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Gordon Ramsay serves English sparkling to the French

Gordon Ramsay has expressed his pride in serving English sparkling wines to diners at his newly opened Le Pressoir d’Argent restaurant in Bordeaux’s five-star Grand Hôtel.

Gordon Ramsay tweeted that France should ‘relax’ about ownership of the word ‘Champagne’ (Photo: Wikipedia)

The celebrity chef will serve a range of wines from Camel Valley, Gusbourne Estate, Ridgeview and Coates & Seely at Le Pressoir, which opened under Ramsay’s management this week.

Following the announcement of the restaurant opening, Ramsay took to Twitter to express his pride in serving English fizz in the home of Champagne, even quipping that he should  “ask France finally to call our Sparkling wine Champagne”, adding suggestively, “Champagne Nightmares”.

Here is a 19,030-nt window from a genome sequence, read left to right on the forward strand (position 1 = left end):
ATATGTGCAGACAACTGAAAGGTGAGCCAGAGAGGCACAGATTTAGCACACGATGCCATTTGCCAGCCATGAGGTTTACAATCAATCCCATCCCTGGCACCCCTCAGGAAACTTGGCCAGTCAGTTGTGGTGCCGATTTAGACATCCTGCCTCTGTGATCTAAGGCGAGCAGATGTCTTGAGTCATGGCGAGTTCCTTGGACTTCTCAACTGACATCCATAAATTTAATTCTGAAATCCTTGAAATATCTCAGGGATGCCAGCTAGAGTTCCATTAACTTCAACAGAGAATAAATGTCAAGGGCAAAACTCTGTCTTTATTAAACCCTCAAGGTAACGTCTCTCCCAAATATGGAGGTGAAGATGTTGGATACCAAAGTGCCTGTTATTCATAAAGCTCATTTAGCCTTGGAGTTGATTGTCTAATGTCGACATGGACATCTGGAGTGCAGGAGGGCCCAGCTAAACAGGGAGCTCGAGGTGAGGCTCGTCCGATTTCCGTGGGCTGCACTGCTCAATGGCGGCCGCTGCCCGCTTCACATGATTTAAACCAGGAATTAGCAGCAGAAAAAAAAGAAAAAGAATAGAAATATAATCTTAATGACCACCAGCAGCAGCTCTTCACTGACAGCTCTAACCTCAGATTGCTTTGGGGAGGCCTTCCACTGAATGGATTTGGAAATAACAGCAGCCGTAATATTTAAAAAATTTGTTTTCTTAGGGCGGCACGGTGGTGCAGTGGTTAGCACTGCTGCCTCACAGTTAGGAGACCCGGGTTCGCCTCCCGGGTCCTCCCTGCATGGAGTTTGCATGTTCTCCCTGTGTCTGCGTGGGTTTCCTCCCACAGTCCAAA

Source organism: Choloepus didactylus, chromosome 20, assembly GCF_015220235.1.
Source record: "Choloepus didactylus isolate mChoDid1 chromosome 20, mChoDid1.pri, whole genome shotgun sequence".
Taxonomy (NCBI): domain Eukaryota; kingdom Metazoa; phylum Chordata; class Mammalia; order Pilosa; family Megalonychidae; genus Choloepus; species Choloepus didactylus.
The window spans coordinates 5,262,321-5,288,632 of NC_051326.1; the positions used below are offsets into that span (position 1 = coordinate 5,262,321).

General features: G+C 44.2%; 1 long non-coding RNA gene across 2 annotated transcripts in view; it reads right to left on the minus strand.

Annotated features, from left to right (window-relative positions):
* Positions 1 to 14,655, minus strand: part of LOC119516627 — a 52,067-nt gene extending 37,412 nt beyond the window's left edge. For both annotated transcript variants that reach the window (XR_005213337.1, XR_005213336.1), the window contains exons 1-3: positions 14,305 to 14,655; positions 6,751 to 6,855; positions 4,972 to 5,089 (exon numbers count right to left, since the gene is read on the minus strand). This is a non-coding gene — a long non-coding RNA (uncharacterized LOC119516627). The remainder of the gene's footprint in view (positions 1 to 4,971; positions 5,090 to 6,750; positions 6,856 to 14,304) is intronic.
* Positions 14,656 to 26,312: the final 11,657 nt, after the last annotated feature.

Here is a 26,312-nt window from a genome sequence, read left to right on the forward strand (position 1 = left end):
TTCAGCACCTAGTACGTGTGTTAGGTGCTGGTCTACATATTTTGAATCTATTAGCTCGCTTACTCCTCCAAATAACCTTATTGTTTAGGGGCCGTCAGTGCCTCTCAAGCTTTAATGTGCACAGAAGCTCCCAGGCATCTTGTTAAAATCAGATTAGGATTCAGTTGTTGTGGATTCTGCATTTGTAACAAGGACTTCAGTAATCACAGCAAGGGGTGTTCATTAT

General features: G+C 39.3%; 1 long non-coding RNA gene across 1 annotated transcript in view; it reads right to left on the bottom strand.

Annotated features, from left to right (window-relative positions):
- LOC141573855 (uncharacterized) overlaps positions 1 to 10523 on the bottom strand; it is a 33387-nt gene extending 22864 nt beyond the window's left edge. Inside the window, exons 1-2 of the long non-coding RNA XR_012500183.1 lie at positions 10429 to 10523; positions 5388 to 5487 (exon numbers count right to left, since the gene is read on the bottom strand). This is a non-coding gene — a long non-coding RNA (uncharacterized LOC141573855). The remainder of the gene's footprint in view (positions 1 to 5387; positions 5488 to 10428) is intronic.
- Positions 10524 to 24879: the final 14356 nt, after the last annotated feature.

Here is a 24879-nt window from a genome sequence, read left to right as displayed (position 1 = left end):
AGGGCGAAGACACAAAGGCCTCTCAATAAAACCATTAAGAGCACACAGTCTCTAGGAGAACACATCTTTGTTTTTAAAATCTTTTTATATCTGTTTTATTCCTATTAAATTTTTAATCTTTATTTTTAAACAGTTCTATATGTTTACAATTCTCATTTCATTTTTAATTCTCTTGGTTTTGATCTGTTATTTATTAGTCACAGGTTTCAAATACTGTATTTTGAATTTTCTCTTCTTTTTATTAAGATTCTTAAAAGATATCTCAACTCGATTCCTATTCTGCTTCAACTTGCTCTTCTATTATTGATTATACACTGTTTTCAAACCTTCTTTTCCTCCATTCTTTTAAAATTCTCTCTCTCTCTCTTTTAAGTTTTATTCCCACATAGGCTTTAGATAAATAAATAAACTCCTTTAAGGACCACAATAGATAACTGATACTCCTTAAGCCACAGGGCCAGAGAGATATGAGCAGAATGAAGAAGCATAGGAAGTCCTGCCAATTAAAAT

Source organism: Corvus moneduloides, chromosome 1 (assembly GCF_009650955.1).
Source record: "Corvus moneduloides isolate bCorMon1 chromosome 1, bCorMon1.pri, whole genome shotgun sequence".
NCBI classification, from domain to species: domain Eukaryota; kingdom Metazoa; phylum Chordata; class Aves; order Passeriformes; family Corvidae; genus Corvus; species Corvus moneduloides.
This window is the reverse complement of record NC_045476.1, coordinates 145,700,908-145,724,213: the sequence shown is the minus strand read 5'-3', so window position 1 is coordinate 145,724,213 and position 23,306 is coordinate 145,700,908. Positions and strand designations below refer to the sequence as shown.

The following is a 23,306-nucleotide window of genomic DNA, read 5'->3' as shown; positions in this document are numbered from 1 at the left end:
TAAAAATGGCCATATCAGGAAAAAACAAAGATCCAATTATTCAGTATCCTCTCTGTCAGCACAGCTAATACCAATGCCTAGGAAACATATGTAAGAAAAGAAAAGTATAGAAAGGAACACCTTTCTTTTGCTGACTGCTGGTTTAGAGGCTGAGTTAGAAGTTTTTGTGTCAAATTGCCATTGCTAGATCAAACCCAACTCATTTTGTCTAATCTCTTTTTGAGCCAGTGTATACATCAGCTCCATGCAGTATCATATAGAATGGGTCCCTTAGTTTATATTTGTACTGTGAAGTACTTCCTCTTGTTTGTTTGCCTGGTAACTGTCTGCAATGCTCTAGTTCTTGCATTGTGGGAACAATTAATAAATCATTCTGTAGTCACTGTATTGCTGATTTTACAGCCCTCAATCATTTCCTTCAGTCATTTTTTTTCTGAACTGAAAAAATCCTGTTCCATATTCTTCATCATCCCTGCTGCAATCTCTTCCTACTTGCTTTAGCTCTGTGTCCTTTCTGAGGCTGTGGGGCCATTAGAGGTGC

Champagne is the most fiercely protected wine appellations of origin in the world. According to Comité Interprofessionnel du vin de Champagne (CIVC) regulations, the word ‘Champagne’ can only be used for sparkling wines from the Champagne region. 

Even the terms méthode champenoise and Champagne method – the method used to make Champagne which involves secondary fermentation in bottle – were forbidden by an EU court decision in 1994. 

In response to one tweeted comment which pointed out the legal ramifications of calling English sparkling wine ‘Champagne’, Ramsay suggested that the authorities ought to take a more relaxed attitude to ownership of the word, joking that he had “agreed to let them use our word Wellington for their Fillet’s [sic] of Beef”.  

Le Pressoir, which takes its name from the extremely rare solid silver lobster press housed in the dining room – opened its doors to the public on September 25. It is Ramsay’s second restaurant in France, along with the Trianon Palace in Versailles.

The restaurant’s wine list has been developed by Ramsay’s team in Bordeaux, led by sommelier and buying director Frederic Rouglan, with input from Gordon Ramsay and his wine buying team in London. The list features more than 500 wines.

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